Stocks rose higher after a volatile session on Thursday as market participants bet the Federal Reserve is nearing the end of its rate hiking campaign as the recent banking sector crisis weighs on the U.S. economy. The Dow Jones Industrial Average climbed over 70 points, while the S&P 500 and Nasdaq Composite rose 0.3% and 1%, respectively.
Here's how the market settled on Thursday:
S&P 500 Index
Dow Jones Industrial Average
Nasdaq Composite Index
The Fed delivered a widely expected 0.25% interest rate hike on Wednesday, bringing the Federal funds rate to a target range of between 4.75% to 5%, which is its highest since October 2007.
"The U.S. banking system is sound and resilient," the Federal Open Market Committee (FOMC) said in a statement. "Recent developments are likely to result in tighter credit conditions for households and businesses and to weigh on economic activity, hiring, and inflation. The extent of these effects is uncertain. The Committee remains highly attentive to inflation risks."
Fed Chair Jerome Powell also acknowledged that the recent events in the banking system were likely to result in tighter credit conditions, but reaffirmed that the central bank is "committed to restoring price stability" in effort to bring inflation down to the Fed's desired level of 2% over time.
Technology shares benefited from investors reducing their Fed hike forecasts, as the sector was one of the hardest hit as the central bank raised rates for nine straight FOMC sessions. The SPDR Technology Select Sector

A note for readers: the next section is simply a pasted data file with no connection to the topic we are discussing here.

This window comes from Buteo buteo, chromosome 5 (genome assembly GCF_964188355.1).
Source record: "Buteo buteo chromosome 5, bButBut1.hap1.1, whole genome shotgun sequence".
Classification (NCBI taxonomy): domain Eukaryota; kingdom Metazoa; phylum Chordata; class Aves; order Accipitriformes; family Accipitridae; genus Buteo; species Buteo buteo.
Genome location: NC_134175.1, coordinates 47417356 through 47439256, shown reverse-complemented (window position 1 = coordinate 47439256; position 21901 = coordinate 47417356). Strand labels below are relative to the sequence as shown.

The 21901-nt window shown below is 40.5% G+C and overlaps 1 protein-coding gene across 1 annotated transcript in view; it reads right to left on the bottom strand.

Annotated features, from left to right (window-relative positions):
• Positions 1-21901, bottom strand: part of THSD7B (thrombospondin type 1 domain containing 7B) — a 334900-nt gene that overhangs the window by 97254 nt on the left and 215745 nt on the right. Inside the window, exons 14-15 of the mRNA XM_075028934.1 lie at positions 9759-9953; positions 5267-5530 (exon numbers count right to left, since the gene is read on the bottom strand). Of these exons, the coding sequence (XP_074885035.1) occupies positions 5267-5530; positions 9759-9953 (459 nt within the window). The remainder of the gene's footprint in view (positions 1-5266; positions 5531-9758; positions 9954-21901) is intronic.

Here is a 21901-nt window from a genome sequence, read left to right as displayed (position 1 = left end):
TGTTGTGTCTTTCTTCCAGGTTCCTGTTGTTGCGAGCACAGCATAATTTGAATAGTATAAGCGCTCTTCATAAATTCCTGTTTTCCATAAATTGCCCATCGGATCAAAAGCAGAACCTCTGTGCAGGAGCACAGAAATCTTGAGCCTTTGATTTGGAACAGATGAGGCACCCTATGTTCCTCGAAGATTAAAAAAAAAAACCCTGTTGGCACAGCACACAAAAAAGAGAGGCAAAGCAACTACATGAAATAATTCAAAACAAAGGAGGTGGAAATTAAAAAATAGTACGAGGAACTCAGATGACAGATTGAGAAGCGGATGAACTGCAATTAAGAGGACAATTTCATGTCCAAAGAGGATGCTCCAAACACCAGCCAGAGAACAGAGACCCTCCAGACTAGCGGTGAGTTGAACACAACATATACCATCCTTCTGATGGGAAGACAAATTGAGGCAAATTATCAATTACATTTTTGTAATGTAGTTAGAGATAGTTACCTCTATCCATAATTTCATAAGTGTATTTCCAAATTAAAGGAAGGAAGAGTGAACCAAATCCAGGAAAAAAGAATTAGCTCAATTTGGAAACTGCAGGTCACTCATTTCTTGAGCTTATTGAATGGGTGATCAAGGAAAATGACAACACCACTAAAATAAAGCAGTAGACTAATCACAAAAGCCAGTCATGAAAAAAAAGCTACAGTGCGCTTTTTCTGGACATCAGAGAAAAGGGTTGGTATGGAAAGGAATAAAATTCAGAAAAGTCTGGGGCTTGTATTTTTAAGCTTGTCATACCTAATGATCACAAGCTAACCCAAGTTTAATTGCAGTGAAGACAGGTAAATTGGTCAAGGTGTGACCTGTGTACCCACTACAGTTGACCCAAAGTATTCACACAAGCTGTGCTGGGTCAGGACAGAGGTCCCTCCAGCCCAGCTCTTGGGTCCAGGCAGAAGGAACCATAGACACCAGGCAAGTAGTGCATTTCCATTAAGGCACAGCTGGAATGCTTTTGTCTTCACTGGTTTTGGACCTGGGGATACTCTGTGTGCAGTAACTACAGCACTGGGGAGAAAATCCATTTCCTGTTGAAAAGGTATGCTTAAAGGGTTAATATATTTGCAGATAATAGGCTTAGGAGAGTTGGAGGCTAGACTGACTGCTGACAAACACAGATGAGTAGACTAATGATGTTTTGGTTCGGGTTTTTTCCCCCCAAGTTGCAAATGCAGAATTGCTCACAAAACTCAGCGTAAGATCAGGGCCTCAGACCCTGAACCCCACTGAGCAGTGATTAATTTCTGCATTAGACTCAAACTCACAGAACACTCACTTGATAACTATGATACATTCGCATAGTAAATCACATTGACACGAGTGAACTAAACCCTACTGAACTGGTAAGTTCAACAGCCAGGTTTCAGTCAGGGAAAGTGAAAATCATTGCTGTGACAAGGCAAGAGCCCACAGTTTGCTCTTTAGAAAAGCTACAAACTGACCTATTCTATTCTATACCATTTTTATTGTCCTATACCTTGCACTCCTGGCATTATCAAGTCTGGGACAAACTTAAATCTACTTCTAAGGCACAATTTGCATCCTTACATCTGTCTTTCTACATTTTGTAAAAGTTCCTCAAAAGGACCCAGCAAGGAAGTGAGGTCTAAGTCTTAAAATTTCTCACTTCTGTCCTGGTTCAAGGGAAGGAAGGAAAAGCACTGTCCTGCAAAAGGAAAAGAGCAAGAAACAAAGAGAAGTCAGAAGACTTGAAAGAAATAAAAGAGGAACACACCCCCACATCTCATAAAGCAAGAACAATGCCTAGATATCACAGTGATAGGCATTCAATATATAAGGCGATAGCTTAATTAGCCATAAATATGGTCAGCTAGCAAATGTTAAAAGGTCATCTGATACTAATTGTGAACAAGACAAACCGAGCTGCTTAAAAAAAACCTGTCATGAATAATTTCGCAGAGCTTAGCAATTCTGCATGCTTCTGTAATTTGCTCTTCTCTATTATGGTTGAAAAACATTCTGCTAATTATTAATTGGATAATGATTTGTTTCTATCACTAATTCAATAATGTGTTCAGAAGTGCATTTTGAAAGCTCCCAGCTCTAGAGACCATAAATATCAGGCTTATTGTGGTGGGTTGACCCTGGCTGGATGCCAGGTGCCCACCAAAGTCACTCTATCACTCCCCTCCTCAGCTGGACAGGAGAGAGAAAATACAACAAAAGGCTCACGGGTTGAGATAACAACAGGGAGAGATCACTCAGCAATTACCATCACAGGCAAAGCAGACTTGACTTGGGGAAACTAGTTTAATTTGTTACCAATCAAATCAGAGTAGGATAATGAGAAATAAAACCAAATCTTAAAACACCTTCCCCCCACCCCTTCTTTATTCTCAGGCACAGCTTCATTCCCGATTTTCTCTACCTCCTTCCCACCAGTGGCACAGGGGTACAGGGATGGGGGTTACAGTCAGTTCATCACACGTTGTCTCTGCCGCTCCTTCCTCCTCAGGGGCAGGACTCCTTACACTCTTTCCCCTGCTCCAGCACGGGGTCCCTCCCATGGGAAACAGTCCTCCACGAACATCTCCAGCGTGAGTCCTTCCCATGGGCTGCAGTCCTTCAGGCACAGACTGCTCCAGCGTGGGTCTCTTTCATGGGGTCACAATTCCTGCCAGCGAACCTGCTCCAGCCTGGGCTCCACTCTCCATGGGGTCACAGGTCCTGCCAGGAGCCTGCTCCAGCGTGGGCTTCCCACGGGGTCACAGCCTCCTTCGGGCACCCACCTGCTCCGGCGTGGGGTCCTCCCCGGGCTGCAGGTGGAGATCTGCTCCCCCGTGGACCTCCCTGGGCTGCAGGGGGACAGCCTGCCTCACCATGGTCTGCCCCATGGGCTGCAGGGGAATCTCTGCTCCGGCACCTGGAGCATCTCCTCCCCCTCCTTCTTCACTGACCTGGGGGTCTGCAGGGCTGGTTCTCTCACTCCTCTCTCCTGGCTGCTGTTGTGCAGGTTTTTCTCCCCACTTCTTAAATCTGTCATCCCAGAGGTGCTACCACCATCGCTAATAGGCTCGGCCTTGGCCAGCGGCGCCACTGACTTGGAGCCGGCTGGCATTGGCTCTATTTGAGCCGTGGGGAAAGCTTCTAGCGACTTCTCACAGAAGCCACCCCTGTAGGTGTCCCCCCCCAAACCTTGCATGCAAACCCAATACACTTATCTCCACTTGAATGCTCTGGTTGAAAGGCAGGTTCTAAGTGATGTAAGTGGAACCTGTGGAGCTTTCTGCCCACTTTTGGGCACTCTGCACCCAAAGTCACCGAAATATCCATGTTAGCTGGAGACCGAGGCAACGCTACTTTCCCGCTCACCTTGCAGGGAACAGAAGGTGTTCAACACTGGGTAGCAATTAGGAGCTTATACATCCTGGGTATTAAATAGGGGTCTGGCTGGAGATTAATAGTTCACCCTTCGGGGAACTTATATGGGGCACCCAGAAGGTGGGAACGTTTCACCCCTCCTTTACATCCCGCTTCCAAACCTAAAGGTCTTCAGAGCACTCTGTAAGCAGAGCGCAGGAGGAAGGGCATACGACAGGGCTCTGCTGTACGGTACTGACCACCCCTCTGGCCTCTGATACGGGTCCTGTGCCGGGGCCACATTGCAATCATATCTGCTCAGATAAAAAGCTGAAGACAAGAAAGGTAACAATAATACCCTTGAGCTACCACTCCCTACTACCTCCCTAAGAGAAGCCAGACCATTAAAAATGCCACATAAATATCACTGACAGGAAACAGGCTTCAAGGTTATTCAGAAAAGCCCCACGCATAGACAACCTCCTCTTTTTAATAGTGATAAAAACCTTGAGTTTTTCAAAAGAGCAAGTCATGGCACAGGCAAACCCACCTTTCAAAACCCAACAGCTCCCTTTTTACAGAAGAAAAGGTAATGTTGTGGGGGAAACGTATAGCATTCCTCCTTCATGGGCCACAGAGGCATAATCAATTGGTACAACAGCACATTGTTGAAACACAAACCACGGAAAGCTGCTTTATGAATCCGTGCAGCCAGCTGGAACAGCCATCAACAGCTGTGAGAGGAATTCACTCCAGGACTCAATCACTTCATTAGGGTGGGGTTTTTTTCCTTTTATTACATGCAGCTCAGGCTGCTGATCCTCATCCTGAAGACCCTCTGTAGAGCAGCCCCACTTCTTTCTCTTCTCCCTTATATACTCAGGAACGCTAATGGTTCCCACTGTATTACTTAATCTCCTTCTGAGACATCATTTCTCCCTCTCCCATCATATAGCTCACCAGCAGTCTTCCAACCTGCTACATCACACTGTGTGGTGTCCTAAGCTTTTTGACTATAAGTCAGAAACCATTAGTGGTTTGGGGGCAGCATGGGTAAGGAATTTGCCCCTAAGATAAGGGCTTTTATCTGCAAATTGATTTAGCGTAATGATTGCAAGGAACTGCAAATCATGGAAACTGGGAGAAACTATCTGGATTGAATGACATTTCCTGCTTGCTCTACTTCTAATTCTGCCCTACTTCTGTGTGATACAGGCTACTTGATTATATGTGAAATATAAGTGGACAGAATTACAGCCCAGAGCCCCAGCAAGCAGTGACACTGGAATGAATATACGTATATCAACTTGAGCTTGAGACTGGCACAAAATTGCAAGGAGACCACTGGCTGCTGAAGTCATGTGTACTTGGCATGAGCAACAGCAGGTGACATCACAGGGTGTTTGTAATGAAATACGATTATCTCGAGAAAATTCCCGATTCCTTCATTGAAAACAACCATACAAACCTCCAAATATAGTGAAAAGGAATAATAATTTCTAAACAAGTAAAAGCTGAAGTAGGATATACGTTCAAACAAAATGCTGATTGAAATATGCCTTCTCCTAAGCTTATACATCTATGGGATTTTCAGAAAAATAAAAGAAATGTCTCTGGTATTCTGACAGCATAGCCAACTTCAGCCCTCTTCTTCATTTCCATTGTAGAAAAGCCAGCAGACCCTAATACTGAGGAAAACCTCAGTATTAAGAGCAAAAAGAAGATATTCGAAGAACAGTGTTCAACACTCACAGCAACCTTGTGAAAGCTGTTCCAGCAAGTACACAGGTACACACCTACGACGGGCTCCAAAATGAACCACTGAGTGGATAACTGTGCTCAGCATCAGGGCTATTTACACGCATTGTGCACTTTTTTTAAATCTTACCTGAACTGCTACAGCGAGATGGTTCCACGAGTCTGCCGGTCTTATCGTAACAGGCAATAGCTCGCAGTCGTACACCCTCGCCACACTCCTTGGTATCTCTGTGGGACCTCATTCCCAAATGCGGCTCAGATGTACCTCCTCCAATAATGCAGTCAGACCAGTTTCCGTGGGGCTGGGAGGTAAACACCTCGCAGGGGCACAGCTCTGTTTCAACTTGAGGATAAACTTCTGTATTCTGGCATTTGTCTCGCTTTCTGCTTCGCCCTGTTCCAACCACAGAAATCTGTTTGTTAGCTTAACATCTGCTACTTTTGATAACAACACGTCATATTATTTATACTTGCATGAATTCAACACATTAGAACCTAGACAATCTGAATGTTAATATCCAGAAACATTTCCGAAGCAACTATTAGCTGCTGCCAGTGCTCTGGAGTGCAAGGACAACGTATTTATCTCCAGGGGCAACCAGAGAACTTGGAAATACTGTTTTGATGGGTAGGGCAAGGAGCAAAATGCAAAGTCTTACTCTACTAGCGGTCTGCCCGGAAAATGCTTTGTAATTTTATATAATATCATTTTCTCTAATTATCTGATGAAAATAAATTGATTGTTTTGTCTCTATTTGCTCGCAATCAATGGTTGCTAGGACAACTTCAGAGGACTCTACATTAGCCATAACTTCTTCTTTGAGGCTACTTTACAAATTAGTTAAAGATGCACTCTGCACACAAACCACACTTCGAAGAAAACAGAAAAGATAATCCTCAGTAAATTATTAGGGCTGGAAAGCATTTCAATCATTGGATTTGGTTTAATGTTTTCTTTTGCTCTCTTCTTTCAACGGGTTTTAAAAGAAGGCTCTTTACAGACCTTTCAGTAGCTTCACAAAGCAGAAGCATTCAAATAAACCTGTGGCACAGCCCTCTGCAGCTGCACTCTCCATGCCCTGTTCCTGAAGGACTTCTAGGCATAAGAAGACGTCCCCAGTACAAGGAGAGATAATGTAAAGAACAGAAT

Social media stocks also rose higher as TikTok CEO Shou Zi Chew testified before the House Energy and Commerce Committee on Thursday as the social media platform faces a potential ban in the United States. Shares of Facebook and Instagram owner Meta Platforms
Elsewhere for stocks, Block
"The 'magic' behind Block's business had not been disruptive innovation, but rather the company's willingness to facilitate fraud against consumers and the government, avoid regulation, dress up predatory loans and fees as revolutionary technology, and mislead investors with inflated metrics," the research firms wrote in the report.
"We've essentially 'refounded' Ford, with business segments that provide new degrees of strategic clarity, insight and accountability to the Ford+ plan for growth and value," CFO John Lawler said in a release.
On the economic front, initial jobless claims unexpectedly fell on Thursday, totaling 191,000 for the week ended March 18, according to the Labor Department's report. That was a decline of 1,000 from the previous period, signaling continued strength in the labor market despite macroeconomic pressures on the U.S. economy.
Looking ahead, investors will continue to monitor developments in the banking sector for signs of contagion.